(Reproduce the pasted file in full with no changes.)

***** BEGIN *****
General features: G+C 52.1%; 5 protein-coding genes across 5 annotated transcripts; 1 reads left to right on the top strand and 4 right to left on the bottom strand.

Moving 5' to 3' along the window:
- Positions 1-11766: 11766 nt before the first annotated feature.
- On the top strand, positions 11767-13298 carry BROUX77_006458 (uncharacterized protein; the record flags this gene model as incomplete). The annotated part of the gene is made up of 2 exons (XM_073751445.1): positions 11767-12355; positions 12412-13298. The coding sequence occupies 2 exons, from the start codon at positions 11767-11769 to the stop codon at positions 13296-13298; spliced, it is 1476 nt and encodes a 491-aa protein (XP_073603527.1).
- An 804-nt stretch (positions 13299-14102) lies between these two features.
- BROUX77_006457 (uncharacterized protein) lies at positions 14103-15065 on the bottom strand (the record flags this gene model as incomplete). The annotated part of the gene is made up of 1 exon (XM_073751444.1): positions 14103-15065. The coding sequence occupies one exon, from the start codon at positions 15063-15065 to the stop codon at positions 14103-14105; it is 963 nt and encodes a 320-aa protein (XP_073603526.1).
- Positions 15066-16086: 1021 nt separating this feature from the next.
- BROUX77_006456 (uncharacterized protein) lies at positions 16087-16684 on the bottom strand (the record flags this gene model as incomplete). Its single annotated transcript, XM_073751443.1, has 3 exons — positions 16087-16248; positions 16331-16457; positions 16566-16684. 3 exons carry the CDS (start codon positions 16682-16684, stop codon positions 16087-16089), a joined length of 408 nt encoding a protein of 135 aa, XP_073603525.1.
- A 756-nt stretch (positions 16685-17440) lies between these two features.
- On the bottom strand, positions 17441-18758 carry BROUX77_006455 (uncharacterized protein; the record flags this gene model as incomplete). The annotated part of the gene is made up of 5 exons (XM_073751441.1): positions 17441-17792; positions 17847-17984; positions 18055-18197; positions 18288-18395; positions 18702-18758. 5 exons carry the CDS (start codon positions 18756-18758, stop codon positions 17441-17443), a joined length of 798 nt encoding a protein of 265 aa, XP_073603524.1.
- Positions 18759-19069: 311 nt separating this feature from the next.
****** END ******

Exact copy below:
General features: G+C 52.1%; 5 protein-coding genes across 5 annotated transcripts; 1 reads left to right on the top strand and 4 right to left on the bottom strand.

Moving 5' to 3' along the window:
- Positions 1-11766: 11766 nt before the first annotated feature.
- On the top strand, positions 11767-13298 carry BROUX77_006458 (uncharacterized protein; the record flags this gene model as incomplete). The annotated part of the gene is made up of 2 exons (XM_073751445.1): positions 11767-12355; positions 12412-13298. The coding sequence occupies 2 exons, from the start codon at positions 11767-11769 to the stop codon at positions 13296-13298; spliced, it is 1476 nt and encodes a 491-aa protein (XP_073603527.1).
- An 804-nt stretch (positions 13299-14102) lies between these two features.
- BROUX77_006457 (uncharacterized protein) lies at positions 14103-15065 on the bottom strand (the record flags this gene model as incomplete). The annotated part of the gene is made up of 1 exon (XM_073751444.1): positions 14103-15065. The coding sequence occupies one exon, from the start codon at positions 15063-15065 to the stop codon at positions 14103-14105; it is 963 nt and encodes a 320-aa protein (XP_073603526.1).
- Positions 15066-16086: 1021 nt separating this feature from the next.
- BROUX77_006456 (uncharacterized protein) lies at positions 16087-16684 on the bottom strand (the record flags this gene model as incomplete). Its single annotated transcript, XM_073751443.1, has 3 exons — positions 16087-16248; positions 16331-16457; positions 16566-16684. 3 exons carry the CDS (start codon positions 16682-16684, stop codon positions 16087-16089), a joined length of 408 nt encoding a protein of 135 aa, XP_073603525.1.
- A 756-nt stretch (positions 16685-17440) lies between these two features.
- On the bottom strand, positions 17441-18758 carry BROUX77_006455 (uncharacterized protein; the record flags this gene model as incomplete). The annotated part of the gene is made up of 5 exons (XM_073751441.1): positions 17441-17792; positions 17847-17984; positions 18055-18197; positions 18288-18395; positions 18702-18758. 5 exons carry the CDS (start codon positions 18756-18758, stop codon positions 17441-17443), a joined length of 798 nt encoding a protein of 265 aa, XP_073603524.1.
- Positions 18759-19069: 311 nt separating this feature from the next.